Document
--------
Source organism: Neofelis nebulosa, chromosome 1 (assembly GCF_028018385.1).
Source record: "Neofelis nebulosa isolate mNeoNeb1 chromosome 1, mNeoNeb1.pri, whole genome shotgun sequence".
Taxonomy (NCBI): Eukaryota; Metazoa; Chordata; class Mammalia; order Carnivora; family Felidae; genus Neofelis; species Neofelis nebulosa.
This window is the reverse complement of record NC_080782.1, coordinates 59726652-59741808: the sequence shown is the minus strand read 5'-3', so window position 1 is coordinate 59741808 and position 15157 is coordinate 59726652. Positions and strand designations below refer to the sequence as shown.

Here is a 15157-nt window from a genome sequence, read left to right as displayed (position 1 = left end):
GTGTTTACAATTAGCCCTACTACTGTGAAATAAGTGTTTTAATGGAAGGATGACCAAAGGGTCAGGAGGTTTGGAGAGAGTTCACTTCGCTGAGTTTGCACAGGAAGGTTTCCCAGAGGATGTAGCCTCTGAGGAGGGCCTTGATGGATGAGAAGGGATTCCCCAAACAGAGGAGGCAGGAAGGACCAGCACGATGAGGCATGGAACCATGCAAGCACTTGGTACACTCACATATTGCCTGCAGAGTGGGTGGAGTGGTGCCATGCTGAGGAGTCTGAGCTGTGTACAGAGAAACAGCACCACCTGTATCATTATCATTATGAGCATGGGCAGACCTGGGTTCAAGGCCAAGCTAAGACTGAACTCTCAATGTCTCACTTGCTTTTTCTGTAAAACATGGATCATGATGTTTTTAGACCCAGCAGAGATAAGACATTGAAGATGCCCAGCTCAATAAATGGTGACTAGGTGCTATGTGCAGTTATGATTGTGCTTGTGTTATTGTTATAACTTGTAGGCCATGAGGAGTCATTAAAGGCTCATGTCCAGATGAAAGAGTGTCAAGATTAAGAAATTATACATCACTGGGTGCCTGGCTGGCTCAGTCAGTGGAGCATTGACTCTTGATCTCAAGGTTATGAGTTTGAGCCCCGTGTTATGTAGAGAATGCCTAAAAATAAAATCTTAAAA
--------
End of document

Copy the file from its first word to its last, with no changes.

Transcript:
Source organism: Neofelis nebulosa, chromosome 1 (assembly GCF_028018385.1).
Source record: "Neofelis nebulosa isolate mNeoNeb1 chromosome 1, mNeoNeb1.pri, whole genome shotgun sequence".
Taxonomy (NCBI): Eukaryota; Metazoa; Chordata; class Mammalia; order Carnivora; family Felidae; genus Neofelis; species Neofelis nebulosa.
This window is the reverse complement of record NC_080782.1, coordinates 59726652-59741808: the sequence shown is the minus strand read 5'-3', so window position 1 is coordinate 59741808 and position 15157 is coordinate 59726652. Positions and strand designations below refer to the sequence as shown.

Here is a 15157-nt window from a genome sequence, read left to right as displayed (position 1 = left end):
GTGTTTACAATTAGCCCTACTACTGTGAAATAAGTGTTTTAATGGAAGGATGACCAAAGGGTCAGGAGGTTTGGAGAGAGTTCACTTCGCTGAGTTTGCACAGGAAGGTTTCCCAGAGGATGTAGCCTCTGAGGAGGGCCTTGATGGATGAGAAGGGATTCCCCAAACAGAGGAGGCAGGAAGGACCAGCACGATGAGGCATGGAACCATGCAAGCACTTGGTACACTCACATATTGCCTGCAGAGTGGGTGGAGTGGTGCCATGCTGAGGAGTCTGAGCTGTGTACAGAGAAACAGCACCACCTGTATCATTATCATTATGAGCATGGGCAGACCTGGGTTCAAGGCCAAGCTAAGACTGAACTCTCAATGTCTCACTTGCTTTTTCTGTAAAACATGGATCATGATGTTTTTAGACCCAGCAGAGATAAGACATTGAAGATGCCCAGCTCAATAAATGGTGACTAGGTGCTATGTGCAGTTATGATTGTGCTTGTGTTATTGTTATAACTTGTAGGCCATGAGGAGTCATTAAAGGCTCATGTCCAGATGAAAGAGTGTCAAGATTAAGAAATTATACATCACTGGGTGCCTGGCTGGCTCAGTCAGTGGAGCATTGACTCTTGATCTCAAGGTTATGAGTTTGAGCCCCGTGTTATGTAGAGAATGCCTAAAAATAAAATCTTAAAA